summarizes our results on TuSimple. The detection accuracy was obtained using the test set, while the classification accuracy was only generated on the validation set as the test set does not have classification labels. Compared to detection accuracy, the higher variance in classification scores could be due to the small validation set used to generate these results. During training, the models were saved based on the highest lane detection accuracy on the validation set, without considering the classification accuracy. Two-stage models consistently underperform other methods, by 4 to 6 percentage points in detection accuracy. Classification accuracy suffers more, with both two-stage models averaging around 18% worse. This poor performance is likely due to the translator not preserving the small lane features in the content of the image during the first training stage as the lane task losses are not included. Qualitatively, the translated images show very little contrast between road and lane marking. The lanes are difficult to identify in the translated image, meaning that the translation step makes the detection task more difficult for the downstream network.

MUNIT consistently outperforms UNIT in detection and classification in the proposed method and in image translation. This can be a result of separating the context and style codes in the latent space allowing MUNIT to have a slightly larger feature space to store context information for the detector. Our adversarial discriminative method (ADA) outperforms the adversarial generative methods. This may be due to the small size of TuSimple, making it more difficult for generative methods to converge. Thus, ADA only optimizing for feature similarity via the discriminator was an easier task. Lastly, we observe that the proposed methods perform similarly in detection but outperform the baseline trained on simulation data by a margin in classification. This suggests that our simulation dataset is close to TuSimple in terms of lane location but more different in lane appearance, creating a bigger domain gap for classification. This is further demonstrated in Figure 3.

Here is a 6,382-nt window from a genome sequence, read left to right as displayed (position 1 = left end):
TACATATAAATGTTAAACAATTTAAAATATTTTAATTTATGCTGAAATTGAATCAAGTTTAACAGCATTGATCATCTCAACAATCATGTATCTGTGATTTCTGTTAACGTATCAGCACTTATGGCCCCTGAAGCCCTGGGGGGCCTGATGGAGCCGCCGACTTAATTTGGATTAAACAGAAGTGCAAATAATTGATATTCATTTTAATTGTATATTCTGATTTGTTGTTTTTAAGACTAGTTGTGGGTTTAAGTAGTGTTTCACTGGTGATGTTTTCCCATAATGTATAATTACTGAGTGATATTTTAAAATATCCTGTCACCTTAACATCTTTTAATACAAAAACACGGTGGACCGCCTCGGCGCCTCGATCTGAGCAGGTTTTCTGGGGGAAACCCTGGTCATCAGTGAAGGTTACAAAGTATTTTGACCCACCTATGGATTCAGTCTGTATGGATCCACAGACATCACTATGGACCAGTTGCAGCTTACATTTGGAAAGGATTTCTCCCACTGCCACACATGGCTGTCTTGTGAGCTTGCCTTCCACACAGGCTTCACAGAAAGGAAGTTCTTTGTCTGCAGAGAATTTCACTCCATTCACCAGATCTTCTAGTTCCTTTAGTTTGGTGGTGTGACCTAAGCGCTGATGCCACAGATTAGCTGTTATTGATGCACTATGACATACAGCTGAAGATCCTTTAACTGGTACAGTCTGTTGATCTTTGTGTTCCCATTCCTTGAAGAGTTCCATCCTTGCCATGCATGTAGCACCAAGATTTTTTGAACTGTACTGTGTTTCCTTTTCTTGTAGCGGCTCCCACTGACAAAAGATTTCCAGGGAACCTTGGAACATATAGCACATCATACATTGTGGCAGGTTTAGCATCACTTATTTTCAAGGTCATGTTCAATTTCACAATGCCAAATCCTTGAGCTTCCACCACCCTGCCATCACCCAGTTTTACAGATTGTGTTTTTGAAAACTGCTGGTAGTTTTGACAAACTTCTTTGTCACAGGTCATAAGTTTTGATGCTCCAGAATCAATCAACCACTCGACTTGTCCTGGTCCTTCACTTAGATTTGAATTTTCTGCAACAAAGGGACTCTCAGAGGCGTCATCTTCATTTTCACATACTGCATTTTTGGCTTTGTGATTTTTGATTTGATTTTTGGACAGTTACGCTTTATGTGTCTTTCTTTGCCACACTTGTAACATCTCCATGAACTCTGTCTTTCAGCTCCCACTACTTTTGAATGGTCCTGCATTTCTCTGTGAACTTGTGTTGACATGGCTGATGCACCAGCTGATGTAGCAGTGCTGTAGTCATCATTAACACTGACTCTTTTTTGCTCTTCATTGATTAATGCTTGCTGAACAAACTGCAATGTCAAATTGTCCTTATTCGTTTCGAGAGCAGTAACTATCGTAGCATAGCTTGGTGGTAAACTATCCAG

Model Det-Acc Cls-Acc
mean stddev mean stddev
Baseline trained on sim 82.60 1.177 42.25 6.358
S2R translation (UNIT) 77.55 4.485 34.19 0.772
S2R translation (MUNIT) 78.61 1.371 38.57 7.836
Adv. discriminative 82.90 0.069 55.31 3.829
MUNIT + adv. dis. 82.28 1.605 53.70 1.228
UNIT + adv. dis. 81.62 0.648 55.77 3.847
Baseline trained on real 95.38 0.130 37.08 0.185
TABLE I: Comparison of our proposed methods and baselines on TuSimple lane detection and classification.
Fig. 3: Sample images from TuSimple test set. Baseline predictions on the left column and ADA on the right. The lane classes are labelled using red and green for solid and dashed respectively.

Iv-C Ablation Study

For our ablation study, we examine the effect of the simulation dataset size on the test set performance. As generating more images for the simulation dataset is more feasible compared to collecting and labelling real-world images, seeing an increase in test set performance by simply increasing the simulation dataset size would be beneficial. Since the adversarial discriminative approach was found to be our best performing method, we ran this study with ADA and the baseline that is trained only using labelled simulation data. For the study, we generated a simulation dataset 5x the size of the TuSimple training set, resulting in a dataset of 16344 images. We then trained the baseline and ADA on 5 subsets of this dataset, each with the number of images being an integer multiple of the TuSimple training set size, ranging from 1x to 5x. Considering ADA needs a real image and a simulated image for each training step, we trained using a 1x number of simulation images at each epoch but re-sampled between epochs for both models. The results for the detection and classification accuracy are shown in Figures 4 and 5, respectively. The dark line represents the mean and the shaded area shows the standard deviation from the mean in both directions. We observe a general increase in both detection and classification accuracy as the simulation dataset size increases.

Fig. 4: Test detection accuracy with increasing simulation dataset size.
Fig. 5: Validation classification accuracy with increasing simulation dataset size.

V Conclusions

In this paper, we propose unsupervised domain adaptation techniques using adversarial generative and feature discriminate approaches for lane detection and classification applications in autonomous driving. To facilitate UDA, we introduced Simulanes, a simulation data generator for lane detection and classification using CARLA. Using our synthetic dataset and TuSimple, we evaluated our proposed method against benchmarks in unsupervised sim-to-real domain adaptation. We observed that with a fixed number of real-world images, we can improve detection and classification performance by increasing the number of synthetic images available to the model. The Simulanes dataset generation tool can be used in future methods for evaluating works in sim-to-real domain adaptation and producing lane detection models without the use of real-world labelled data. In future work, we aim to extend the learnt UDA-based models to more complicated scenarios, e.g. night images, presented in [23].

Acknowledgment

This work was supported by NSERC CRD 537104-18, in partnership with General Motors Canada and the SAE AutoDrive Challenge.